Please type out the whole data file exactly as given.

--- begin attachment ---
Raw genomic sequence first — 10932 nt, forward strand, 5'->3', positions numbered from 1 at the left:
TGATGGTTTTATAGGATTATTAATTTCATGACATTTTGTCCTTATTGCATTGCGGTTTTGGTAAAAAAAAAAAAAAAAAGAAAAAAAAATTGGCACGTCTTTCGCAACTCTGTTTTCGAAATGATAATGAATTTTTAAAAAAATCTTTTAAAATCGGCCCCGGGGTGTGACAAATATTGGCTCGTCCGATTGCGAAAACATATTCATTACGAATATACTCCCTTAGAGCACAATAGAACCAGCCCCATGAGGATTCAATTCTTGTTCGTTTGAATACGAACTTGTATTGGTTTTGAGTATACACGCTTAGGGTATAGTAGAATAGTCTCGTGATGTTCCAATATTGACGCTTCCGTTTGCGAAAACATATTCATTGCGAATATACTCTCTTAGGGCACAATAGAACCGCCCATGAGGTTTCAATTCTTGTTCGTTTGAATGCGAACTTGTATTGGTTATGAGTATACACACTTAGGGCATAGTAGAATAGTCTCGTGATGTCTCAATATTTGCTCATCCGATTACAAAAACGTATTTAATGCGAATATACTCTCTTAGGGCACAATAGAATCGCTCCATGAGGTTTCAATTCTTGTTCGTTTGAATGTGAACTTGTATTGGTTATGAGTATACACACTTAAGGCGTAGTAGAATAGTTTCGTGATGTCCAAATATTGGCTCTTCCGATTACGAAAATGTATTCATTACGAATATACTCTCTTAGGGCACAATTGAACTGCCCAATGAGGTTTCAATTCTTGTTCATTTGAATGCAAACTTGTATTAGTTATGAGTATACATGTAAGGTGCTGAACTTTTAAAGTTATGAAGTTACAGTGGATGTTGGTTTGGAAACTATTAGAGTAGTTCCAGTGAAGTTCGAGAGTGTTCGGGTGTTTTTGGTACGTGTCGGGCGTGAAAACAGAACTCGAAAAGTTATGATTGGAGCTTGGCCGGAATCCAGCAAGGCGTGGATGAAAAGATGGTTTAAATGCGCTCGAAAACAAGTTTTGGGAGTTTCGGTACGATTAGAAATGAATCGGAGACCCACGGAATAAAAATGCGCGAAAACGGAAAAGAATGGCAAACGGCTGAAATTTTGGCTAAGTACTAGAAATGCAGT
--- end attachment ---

Raw genomic sequence first — 10932 nt, forward strand, 5'->3', positions numbered from 1 at the left:
TGATGGTTTTATAGGATTATTAATTTCATGACATTTTGTCCTTATTGCATTGCGGTTTTGGTAAAAAAAAAAAAAAAAAGAAAAAAAAATTGGCACGTCTTTCGCAACTCTGTTTTCGAAATGATAATGAATTTTTAAAAAAATCTTTTAAAATCGGCCCCGGGGTGTGACAAATATTGGCTCGTCCGATTGCGAAAACATATTCATTACGAATATACTCCCTTAGAGCACAATAGAACCAGCCCCATGAGGATTCAATTCTTGTTCGTTTGAATACGAACTTGTATTGGTTTTGAGTATACACGCTTAGGGTATAGTAGAATAGTCTCGTGATGTTCCAATATTGACGCTTCCGTTTGCGAAAACATATTCATTGCGAATATACTCTCTTAGGGCACAATAGAACCGCCCATGAGGTTTCAATTCTTGTTCGTTTGAATGCGAACTTGTATTGGTTATGAGTATACACACTTAGGGCATAGTAGAATAGTCTCGTGATGTCTCAATATTTGCTCATCCGATTACAAAAACGTATTTAATGCGAATATACTCTCTTAGGGCACAATAGAATCGCTCCATGAGGTTTCAATTCTTGTTCGTTTGAATGTGAACTTGTATTGGTTATGAGTATACACACTTAAGGCGTAGTAGAATAGTTTCGTGATGTCCAAATATTGGCTCTTCCGATTACGAAAATGTATTCATTACGAATATACTCTCTTAGGGCACAATTGAACTGCCCAATGAGGTTTCAATTCTTGTTCATTTGAATGCAAACTTGTATTAGTTATGAGTATACATGTAAGGTGCTGAACTTTTAAAGTTATGAAGTTACAGTGGATGTTGGTTTGGAAACTATTAGAGTAGTTCCAGTGAAGTTCGAGAGTGTTCGGGTGTTTTTGGTACGTGTCGGGCGTGAAAACAGAACTCGAAAAGTTATGATTGGAGCTTGGCCGGAATCCAGCAAGGCGTGGATGAAAAGATGGTTTAAATGCGCTCGAAAACAAGTTTTGGGAGTTTCGGTACGATTAGAAATGAATCGGAGACCCACGGAATAAAAATGCGCGAAAACGGAAAAGAATGGCAAACGGCTGAAATTTTGGCTAAGTACTAGAAATGCAGT